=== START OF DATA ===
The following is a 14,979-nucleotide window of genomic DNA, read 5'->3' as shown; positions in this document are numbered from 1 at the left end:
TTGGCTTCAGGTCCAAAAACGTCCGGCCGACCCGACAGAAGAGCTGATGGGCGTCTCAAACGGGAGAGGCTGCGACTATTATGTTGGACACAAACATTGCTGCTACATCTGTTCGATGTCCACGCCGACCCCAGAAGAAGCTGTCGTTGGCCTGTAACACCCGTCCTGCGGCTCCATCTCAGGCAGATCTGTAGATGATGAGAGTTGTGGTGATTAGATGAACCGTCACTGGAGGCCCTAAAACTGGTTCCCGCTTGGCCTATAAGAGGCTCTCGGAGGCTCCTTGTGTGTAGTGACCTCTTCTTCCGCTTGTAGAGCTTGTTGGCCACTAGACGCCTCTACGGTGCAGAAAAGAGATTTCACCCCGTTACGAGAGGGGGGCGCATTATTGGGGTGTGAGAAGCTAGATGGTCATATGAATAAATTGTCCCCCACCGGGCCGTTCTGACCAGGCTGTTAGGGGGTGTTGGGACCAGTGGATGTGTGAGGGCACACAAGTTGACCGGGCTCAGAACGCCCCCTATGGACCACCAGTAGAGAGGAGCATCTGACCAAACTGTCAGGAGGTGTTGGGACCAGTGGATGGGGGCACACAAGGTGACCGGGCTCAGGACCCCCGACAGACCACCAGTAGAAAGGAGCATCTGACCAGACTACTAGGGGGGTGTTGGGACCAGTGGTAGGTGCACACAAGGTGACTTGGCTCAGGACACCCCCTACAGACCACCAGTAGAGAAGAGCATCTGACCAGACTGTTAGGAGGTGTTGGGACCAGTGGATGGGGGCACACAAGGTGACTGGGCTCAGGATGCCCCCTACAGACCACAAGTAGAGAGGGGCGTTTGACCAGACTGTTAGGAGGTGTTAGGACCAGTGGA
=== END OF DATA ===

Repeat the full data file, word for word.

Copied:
The following is a 14,979-nucleotide window of genomic DNA, read 5'->3' as shown; positions in this document are numbered from 1 at the left end:
TTGGCTTCAGGTCCAAAAACGTCCGGCCGACCCGACAGAAGAGCTGATGGGCGTCTCAAACGGGAGAGGCTGCGACTATTATGTTGGACACAAACATTGCTGCTACATCTGTTCGATGTCCACGCCGACCCCAGAAGAAGCTGTCGTTGGCCTGTAACACCCGTCCTGCGGCTCCATCTCAGGCAGATCTGTAGATGATGAGAGTTGTGGTGATTAGATGAACCGTCACTGGAGGCCCTAAAACTGGTTCCCGCTTGGCCTATAAGAGGCTCTCGGAGGCTCCTTGTGTGTAGTGACCTCTTCTTCCGCTTGTAGAGCTTGTTGGCCACTAGACGCCTCTACGGTGCAGAAAAGAGATTTCACCCCGTTACGAGAGGGGGGCGCATTATTGGGGTGTGAGAAGCTAGATGGTCATATGAATAAATTGTCCCCCACCGGGCCGTTCTGACCAGGCTGTTAGGGGGTGTTGGGACCAGTGGATGTGTGAGGGCACACAAGTTGACCGGGCTCAGAACGCCCCCTATGGACCACCAGTAGAGAGGAGCATCTGACCAAACTGTCAGGAGGTGTTGGGACCAGTGGATGGGGGCACACAAGGTGACCGGGCTCAGGACCCCCGACAGACCACCAGTAGAAAGGAGCATCTGACCAGACTACTAGGGGGGTGTTGGGACCAGTGGTAGGTGCACACAAGGTGACTTGGCTCAGGACACCCCCTACAGACCACCAGTAGAGAAGAGCATCTGACCAGACTGTTAGGAGGTGTTGGGACCAGTGGATGGGGGCACACAAGGTGACTGGGCTCAGGATGCCCCCTACAGACCACAAGTAGAGAGGGGCGTTTGACCAGACTGTTAGGAGGTGTTAGGACCAGTGGA